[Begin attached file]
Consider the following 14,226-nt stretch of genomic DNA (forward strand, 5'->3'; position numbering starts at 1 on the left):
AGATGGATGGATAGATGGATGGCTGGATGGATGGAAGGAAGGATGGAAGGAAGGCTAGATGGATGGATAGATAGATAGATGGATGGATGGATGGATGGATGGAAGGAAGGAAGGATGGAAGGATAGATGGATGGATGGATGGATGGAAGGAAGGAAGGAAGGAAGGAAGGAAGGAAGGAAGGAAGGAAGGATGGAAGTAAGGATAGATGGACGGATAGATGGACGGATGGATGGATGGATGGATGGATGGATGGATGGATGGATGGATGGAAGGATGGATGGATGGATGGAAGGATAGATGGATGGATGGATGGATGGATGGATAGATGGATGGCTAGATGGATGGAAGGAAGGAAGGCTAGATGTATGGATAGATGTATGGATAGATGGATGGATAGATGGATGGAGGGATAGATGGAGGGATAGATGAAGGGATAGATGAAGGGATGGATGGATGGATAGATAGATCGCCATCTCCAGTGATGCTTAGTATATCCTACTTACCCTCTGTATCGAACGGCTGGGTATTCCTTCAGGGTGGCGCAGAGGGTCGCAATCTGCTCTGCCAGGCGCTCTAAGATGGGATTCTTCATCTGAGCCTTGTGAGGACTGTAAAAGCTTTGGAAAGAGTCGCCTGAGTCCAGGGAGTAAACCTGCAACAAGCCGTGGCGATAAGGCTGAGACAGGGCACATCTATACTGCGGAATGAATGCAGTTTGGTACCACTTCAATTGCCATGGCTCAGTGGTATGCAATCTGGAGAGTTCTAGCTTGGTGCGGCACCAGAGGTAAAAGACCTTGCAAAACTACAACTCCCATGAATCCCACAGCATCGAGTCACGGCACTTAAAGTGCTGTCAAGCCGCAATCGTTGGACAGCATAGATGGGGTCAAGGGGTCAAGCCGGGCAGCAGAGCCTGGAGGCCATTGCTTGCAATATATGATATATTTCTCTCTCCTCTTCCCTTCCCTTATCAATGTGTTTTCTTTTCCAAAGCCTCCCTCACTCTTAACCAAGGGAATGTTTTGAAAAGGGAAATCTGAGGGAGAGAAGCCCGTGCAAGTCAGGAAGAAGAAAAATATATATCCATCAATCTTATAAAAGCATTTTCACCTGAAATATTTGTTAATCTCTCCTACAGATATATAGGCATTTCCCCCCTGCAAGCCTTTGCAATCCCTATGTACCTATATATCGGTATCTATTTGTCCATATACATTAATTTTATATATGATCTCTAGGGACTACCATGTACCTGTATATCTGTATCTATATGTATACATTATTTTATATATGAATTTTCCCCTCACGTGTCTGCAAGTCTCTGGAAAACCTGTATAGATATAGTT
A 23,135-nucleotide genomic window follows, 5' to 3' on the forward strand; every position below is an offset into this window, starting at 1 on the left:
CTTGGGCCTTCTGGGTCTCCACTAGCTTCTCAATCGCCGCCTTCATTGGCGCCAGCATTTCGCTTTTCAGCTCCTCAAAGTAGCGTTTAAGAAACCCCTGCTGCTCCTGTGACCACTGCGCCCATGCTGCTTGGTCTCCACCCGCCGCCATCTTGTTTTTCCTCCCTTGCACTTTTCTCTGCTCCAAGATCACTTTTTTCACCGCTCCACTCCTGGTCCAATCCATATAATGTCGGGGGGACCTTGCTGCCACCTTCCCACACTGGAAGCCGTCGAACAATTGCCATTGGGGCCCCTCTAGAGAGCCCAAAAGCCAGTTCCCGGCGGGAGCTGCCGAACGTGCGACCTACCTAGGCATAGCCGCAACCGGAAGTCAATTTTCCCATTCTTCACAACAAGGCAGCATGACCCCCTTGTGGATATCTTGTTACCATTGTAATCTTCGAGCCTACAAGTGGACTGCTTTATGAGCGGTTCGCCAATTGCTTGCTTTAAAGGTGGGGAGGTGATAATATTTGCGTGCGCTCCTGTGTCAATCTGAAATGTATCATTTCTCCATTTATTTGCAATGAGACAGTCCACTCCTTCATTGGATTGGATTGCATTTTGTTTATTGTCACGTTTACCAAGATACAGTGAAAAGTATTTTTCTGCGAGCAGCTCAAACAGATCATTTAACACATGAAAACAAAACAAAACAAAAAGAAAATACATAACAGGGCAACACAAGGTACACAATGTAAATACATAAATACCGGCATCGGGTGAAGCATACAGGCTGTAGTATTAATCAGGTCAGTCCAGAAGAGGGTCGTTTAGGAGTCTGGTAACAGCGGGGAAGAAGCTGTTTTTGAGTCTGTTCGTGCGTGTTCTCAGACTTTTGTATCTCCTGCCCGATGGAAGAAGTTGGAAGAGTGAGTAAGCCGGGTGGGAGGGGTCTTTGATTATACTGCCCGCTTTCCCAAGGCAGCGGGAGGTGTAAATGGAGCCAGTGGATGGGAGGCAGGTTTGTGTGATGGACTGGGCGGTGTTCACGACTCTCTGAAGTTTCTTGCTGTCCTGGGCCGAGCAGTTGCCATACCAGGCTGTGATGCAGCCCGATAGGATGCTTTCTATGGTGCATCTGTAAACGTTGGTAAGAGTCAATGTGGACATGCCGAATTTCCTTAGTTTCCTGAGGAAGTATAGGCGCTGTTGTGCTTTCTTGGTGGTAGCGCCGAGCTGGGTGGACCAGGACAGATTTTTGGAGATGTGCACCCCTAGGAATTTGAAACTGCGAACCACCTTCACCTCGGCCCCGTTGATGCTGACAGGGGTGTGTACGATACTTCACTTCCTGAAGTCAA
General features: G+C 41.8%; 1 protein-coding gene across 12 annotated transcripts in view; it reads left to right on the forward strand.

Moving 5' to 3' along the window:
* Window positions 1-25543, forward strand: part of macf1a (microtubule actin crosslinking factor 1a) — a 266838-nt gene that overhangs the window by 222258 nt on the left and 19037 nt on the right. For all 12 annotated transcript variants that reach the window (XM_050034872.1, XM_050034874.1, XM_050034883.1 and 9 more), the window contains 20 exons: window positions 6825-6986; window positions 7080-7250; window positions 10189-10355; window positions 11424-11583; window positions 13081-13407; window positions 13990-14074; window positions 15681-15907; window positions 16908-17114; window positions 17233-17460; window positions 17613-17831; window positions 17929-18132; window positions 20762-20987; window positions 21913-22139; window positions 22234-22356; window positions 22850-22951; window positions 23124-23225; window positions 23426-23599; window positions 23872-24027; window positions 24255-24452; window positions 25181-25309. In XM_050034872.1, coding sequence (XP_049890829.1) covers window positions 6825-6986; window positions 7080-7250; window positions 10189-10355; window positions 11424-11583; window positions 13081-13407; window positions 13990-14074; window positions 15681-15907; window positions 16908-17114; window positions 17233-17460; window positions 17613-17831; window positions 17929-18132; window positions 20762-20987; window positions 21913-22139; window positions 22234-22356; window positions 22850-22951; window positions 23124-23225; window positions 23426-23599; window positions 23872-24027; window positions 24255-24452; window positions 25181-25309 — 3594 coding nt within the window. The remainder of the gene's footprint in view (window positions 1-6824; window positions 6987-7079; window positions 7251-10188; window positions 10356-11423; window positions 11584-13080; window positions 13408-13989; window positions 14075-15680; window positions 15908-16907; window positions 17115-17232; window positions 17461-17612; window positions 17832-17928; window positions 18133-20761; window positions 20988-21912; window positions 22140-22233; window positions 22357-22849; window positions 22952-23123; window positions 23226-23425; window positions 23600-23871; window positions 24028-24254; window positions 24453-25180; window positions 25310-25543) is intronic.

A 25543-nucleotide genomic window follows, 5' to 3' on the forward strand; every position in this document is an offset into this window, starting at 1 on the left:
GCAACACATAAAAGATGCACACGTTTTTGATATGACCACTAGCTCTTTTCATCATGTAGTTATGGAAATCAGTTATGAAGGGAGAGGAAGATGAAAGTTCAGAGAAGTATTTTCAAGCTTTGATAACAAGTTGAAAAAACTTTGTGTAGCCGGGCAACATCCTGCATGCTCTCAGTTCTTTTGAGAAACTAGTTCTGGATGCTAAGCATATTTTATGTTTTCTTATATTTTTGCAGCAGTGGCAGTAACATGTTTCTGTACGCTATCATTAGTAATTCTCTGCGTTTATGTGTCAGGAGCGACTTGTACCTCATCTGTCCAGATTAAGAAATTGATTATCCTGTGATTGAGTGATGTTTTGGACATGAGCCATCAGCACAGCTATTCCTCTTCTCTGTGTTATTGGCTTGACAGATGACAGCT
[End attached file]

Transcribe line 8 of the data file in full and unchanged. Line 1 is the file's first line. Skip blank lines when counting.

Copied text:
A 25543-nucleotide genomic window follows, 5' to 3' on the forward strand; every position in this document is an offset into this window, starting at 1 on the left: